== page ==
The wage-theft law that took effect last year has resulted in the conviction of a West Village hookah lounge, for allegedly underpaying its employees and firing two employees reporting violations to the authorities.
Moutaz Ali, the proprietor of the hookah lounge called, Verandah, was found guilty of paying his employees, most of whom were immigrants, below minimum wage. He did not pay them their due overtime pay, even though the rules mandates that overtime compensation must be given at one and half times the regular pay.
Verandah will have to pay $150,000 as compensation to its employees who received wages below the minimum wage whilst $50,000 in compensation would be paid to the sacked employees for lost wages, damages and penalties for wrongful termination.
The settlement also bars Veranda from retaliating against the employees who cooperated with the investigation and that its employment practices would be observed and monitored for the next two years.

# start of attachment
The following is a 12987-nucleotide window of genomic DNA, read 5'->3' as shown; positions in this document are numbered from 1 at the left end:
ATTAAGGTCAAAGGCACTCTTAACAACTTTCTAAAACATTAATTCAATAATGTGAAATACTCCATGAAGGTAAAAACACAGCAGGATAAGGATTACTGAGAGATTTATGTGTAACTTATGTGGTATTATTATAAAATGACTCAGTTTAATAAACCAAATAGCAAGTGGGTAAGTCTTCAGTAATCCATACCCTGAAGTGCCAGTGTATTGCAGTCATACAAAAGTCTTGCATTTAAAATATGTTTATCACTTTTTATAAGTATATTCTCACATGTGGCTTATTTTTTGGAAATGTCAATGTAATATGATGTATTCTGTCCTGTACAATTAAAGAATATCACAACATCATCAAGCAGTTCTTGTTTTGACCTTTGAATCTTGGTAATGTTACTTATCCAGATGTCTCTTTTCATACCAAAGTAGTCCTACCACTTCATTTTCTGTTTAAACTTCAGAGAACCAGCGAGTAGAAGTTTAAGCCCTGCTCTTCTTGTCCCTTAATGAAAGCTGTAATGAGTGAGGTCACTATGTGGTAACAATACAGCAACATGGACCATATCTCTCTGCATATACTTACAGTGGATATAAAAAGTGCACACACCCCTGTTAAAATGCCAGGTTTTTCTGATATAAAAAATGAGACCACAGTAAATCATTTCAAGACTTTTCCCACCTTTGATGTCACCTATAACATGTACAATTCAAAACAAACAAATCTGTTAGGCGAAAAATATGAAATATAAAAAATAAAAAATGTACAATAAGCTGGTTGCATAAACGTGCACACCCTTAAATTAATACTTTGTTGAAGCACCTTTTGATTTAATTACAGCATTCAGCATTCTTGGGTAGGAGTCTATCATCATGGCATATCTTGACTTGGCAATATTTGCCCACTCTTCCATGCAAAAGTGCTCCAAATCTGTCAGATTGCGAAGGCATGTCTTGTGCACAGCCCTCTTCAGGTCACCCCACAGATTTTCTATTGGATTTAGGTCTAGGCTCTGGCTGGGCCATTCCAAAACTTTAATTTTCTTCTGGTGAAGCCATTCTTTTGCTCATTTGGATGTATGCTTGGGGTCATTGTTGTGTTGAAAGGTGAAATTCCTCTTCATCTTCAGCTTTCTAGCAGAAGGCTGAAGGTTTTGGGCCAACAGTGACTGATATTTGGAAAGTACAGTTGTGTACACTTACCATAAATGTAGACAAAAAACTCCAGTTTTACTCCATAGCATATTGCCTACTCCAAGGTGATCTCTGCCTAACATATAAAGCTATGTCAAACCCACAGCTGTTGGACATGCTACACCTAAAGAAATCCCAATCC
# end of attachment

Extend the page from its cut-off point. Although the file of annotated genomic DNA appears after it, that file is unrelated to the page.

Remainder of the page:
Moutaz Ali the proprietor, himself an immigrant from Egypt, accepted that although he had not been “100 percent in compliance with the labor laws, its really sad that we’re being framed as a greedy monster that goes around stealing people’s hard work and people’s money. We’re trying to make ends meet and make a living like everybody else.”
Mr. Ali felt that the settlement was harsh and that he had wanted to contest the charges, but decided to settle since he did not have the requisite documents to authenticate his case.
Attorney General Eric Schneiderman, expressed apprehension at the widespread wage theft occurances, especially in industries, where many immigrants work and said, “My office will aggressively pursue employers who fire workers for standing up for their rights — especially during tough economic times, when so many workers are already afraid of losing their jobs.” “By scaring employees into silence, employer retaliation undermines basic labor law protections,” he said, justifying the settlement.
“In industries that form the backbone of the emerging economy – retail, service, restaurants, construction – noncompliance with the basic protections of New York labor law is often the norm, not the exception,” said Deborah Axt, legal director for Make the Road, New York, the law firm that fought on behalf of the workers. The stiff penalty will help deter dishonest employers and protect law abiding ones.